Searching over 5,500,000 cases.


searching
Buy This Entire Record For $7.95

Download the entire decision to receive the complete text, official citation,
docket number, dissents and concurrences, and footnotes for this case.

Learn more about what you receive with purchase of this case.

Doe v. City of Berkeley

United States District Court, N.D. California

July 15, 2019

JANE DOE, Plaintiff,
v.
CITY OF BERKELEY, et al., Defendants.

          ORDER GRANTING DEFENDANTS' MOTION TO DISMISS WITH LEAVE TO AMEND RE: DKT. NO. 10

          SUSAN ILLSTON UNITED STATES DISTRICT JUDGE

         Before the Court is a motion to dismiss plaintiff's complaint filed by defendant City of Berkeley. Plaintiff claims her rights under § 504 of the Rehabilitation Act and the Americans with Disabilities Act (“ADA”) were violated when she received a citation from defendant City of Berkeley and her car was towed by defendant Berry Brothers Towing Company. Pursuant to Civil Local Rule 7-1(b), the Court finds this matter appropriate for resolution without oral argument and VACATES the hearing set for August 23, 2019. The Court GRANTS defendant's motion to dismiss with leave to amend.

         BACKGROUND

         On March 29, 2019, plaintiff, Jane Doe, filed her complaint in Alameda County Superior Court. Dkt. No. 1-1. On April 15, 2019, defendant City of Berkeley removed the action to this Court. Dkt. No. 1.

         The complaint alleges that plaintiff's rights under § 504 of the Rehabilitation Act were violated when (1) the City of Berkeley issued a citation for Jane Doe's car being parked for more than 72 hours and (2) defendant Berry Brothers Towing Company towed her car. Dkt. No. 1-1 ¶5. The complaint also alleges plaintiffs' rights under the ADA were violated because Jane Doe does not have “full and equal access to public roads and use of her car by the wrongful towing of her car.” Dkt. No. 1-1 ¶ 6. The complaint fails to include any identifying information for Jane Doe and does not include any details regarding Jane Doe's alleged disability.

         LEGAL STANDARD

         Under Federal Rule of Civil Procedure 12(b)(6), a district court must dismiss a complaint if it fails to state a claim upon which relief can be granted. To survive a Rule 12(b)(6) motion to dismiss, the plaintiff must allege “enough facts to state a claim to relief that is plausible on its face.” Bell Atl. Corp. v. Twombly, 550 U.S. 544, 570 (2007). This “facial plausibility” standard requires the plaintiff to allege facts that add up to “more than a sheer possibility that a defendant has acted unlawfully.” Ashcroft v. Iqbal, 556 U.S. 662, 678 (2009). While courts do not require “heightened fact pleading of specifics, ” a plaintiff must allege facts sufficient to “raise a right to relief above the speculative level.” Twombly, 550 U.S. at 555, 570.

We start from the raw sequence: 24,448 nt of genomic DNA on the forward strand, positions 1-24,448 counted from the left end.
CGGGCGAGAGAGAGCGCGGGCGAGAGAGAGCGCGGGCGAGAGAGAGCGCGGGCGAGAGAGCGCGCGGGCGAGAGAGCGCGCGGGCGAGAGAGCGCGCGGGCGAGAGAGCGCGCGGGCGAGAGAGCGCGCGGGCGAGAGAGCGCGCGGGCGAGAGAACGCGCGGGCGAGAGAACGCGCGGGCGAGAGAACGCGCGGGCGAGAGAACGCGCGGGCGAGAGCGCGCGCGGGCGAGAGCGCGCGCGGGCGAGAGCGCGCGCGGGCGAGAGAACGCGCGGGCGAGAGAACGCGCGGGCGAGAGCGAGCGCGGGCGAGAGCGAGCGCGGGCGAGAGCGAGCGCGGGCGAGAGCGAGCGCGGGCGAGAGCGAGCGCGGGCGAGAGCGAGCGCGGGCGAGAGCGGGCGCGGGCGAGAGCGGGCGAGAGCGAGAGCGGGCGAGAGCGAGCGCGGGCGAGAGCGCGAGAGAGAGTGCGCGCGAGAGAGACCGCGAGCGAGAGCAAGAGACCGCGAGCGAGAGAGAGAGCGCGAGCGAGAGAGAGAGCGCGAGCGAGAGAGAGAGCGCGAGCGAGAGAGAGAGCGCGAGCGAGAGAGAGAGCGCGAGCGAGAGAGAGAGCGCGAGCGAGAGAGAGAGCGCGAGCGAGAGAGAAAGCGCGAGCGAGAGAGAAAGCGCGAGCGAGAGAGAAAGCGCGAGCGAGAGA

In deciding whether the plaintiff has stated a claim upon which relief can be granted, the Court must assume that the plaintiff's allegations are true and must draw all reasonable inferences in the plaintiff's favor. See Usher v. City of Los Angeles, 828 F.2d 556, 561 (9th Cir. 1987). However, the court is not required to accept as true “allegations that are merely conclusory, unwarranted deductions of fact, or unreasonable inferences.” In re Gilead Scis. Sec. Litig., 536 F.3d 1049, 1055 (9th Cir. 2008).

         Pro se complaints are held to “less stringent standards than formal pleadings drafted by lawyers.” Haines v. Kerner, 404 U.S. 519, 520 (1972). Where a plaintiff is proceeding pro se, the Court has an obligation to “construe the pleadings liberally and to afford the [plaintiff] the benefit of any doubt.” Bretz v. Kelman, 773 F.2d 1026, 1027 n.1 (9th Cir. 1985) (en banc). However, pro se pleadings must still allege facts sufficient to allow a reviewing court to determine whether a claim has been stated. Ivey v. Bd. of Regents of Univ. of Alaska, 673 F.2d 266, 268 (9th Cir. 1982). If the Court dismisses the complaint, it must then decide whether to grant leave to amend.

         DISCUSSION

         I. Plaintiff's ADA & Rehabilitation Act Claims

         To state a claim under Title II of the ADA, a plaintiff must allege: (1) she is an individual with a disability; (2) she is otherwise qualified to participate in or receive the benefit of some public entity's services, programs, or activities; (3) she was either excluded from participation in or denied the benefits of the public entity's services, programs, or activities, or was otherwise discriminated against by the public entity; and (4) such exclusion, denial of benefits, or discrimination was by reason of her disability. O'Guinn v. Lovelock Corr. Ctr., 502 F.3d 1056, 1058 (9th Cir. 2007).

         Similarly, to state a claim under the Rehabilitation Act, a plaintiff must allege: (1) she is an individual with a disability; (2) she is otherwise qualified to receive the benefit; (3) she was denied the benefits of the program solely by reason of her disability; and (4) the program receives federal financial assistance. Id.

         Plaintiff's ADA and Rehabilitation Act claims fail for several reasons. First, plaintiff has not established that she is disabled. Rather, she summarily states she is a “person with a disability who owns a ...


Buy This Entire Record For $7.95

Download the entire decision to receive the complete text, official citation,
docket number, dissents and concurrences, and footnotes for this case.

Learn more about what you receive with purchase of this case.